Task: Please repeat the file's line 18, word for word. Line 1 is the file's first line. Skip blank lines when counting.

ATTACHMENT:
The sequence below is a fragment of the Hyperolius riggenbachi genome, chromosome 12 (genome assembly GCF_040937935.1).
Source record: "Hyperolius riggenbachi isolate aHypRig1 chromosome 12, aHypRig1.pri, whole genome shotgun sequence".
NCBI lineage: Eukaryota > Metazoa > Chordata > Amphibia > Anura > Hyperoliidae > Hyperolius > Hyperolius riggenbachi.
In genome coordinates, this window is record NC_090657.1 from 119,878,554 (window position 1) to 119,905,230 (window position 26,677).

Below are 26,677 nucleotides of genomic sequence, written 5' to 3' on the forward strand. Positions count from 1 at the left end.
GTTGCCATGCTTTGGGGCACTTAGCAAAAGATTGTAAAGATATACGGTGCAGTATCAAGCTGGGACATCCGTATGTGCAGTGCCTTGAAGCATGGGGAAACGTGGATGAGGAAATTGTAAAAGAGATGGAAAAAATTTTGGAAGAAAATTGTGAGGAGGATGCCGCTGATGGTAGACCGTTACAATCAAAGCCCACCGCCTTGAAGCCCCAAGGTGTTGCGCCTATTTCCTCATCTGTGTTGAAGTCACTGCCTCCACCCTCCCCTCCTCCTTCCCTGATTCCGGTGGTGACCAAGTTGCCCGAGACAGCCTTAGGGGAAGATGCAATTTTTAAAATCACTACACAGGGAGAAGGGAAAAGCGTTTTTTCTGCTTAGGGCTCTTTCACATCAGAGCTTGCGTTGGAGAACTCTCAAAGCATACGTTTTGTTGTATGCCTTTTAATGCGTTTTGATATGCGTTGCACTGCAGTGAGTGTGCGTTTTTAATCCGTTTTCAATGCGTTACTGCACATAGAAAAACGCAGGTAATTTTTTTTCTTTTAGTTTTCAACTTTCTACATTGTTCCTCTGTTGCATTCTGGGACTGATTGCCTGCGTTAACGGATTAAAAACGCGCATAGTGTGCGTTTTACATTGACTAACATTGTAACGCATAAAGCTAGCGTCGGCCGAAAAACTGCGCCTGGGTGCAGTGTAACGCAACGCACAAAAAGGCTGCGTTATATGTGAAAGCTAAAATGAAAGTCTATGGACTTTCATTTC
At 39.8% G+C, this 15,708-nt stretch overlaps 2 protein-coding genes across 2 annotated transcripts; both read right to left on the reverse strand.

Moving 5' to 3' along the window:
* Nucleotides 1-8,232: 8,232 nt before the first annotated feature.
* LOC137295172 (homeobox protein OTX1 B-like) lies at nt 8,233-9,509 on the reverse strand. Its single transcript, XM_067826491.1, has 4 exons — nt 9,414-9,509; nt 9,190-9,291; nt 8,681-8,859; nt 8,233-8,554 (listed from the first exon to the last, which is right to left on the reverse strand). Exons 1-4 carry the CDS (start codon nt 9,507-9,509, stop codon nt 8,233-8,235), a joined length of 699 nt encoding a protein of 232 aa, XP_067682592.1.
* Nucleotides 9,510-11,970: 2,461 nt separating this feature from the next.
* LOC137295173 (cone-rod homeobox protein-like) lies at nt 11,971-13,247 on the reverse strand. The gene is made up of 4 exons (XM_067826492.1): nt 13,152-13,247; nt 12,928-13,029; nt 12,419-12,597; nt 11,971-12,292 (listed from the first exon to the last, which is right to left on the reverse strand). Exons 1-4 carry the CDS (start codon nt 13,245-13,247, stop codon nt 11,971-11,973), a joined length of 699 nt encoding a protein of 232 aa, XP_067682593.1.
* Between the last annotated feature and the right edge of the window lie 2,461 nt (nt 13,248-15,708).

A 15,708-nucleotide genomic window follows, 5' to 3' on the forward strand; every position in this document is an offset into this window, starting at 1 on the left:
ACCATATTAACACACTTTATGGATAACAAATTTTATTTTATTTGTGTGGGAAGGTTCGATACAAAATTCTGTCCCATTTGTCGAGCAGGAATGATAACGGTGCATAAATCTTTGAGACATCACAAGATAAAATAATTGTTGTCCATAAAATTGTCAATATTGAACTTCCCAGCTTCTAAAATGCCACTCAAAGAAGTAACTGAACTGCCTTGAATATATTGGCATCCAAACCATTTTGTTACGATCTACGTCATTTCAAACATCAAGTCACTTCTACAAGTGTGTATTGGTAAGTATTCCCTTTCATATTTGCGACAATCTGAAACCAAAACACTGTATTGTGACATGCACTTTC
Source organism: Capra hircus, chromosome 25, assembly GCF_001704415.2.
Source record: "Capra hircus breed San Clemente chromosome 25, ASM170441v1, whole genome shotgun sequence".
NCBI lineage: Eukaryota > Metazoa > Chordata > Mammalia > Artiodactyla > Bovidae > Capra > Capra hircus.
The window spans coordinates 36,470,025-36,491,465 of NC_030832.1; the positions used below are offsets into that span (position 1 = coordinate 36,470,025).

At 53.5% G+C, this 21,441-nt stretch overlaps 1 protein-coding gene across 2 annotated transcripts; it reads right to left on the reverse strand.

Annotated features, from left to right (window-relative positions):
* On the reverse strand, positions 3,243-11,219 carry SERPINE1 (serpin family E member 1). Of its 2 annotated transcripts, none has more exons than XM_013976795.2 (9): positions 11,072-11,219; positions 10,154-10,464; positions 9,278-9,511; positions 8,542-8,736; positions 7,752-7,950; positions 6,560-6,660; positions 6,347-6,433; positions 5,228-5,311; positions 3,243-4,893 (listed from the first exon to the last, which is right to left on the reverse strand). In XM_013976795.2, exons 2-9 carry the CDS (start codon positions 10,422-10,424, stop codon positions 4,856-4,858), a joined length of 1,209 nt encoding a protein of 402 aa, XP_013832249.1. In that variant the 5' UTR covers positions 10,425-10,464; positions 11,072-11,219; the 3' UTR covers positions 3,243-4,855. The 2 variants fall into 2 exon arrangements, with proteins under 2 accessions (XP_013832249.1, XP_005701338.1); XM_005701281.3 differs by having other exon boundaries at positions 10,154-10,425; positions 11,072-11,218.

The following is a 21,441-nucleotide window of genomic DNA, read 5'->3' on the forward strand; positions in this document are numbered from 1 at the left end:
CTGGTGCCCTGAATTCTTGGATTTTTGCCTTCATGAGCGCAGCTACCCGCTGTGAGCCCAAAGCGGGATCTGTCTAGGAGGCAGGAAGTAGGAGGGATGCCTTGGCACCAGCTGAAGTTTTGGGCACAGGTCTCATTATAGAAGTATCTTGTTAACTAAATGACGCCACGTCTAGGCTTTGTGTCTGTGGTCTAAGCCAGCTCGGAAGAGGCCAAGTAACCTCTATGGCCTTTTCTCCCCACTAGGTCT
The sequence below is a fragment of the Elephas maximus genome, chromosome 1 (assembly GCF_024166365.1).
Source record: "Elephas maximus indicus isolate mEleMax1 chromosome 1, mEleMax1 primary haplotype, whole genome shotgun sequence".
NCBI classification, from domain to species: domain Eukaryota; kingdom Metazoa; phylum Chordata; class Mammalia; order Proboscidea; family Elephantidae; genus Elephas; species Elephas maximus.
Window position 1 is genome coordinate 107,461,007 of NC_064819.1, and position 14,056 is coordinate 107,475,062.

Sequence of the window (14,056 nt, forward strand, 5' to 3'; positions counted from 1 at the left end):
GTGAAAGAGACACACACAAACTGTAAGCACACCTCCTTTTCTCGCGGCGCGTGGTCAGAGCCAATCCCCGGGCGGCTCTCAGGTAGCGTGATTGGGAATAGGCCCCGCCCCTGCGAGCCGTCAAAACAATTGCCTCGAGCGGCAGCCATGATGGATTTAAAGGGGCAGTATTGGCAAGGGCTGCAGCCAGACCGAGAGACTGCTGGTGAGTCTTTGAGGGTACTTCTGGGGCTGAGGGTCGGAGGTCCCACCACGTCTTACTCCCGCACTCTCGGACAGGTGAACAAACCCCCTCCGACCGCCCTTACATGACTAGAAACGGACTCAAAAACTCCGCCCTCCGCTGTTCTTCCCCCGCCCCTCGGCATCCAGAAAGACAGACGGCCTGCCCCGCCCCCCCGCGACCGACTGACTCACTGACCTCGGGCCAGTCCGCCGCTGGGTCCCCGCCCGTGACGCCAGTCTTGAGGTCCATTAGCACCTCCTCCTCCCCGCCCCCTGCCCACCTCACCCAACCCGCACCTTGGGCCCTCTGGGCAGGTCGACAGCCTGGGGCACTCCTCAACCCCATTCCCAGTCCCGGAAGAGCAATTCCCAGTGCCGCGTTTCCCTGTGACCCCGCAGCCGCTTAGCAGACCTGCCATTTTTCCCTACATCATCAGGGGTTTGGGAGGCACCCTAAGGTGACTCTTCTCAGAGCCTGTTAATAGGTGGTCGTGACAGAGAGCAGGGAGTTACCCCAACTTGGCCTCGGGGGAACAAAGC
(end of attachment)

NCBI lineage: Eukaryota > Metazoa > Chordata > Mammalia > Artiodactyla > Bovidae > Capra > Capra hircus.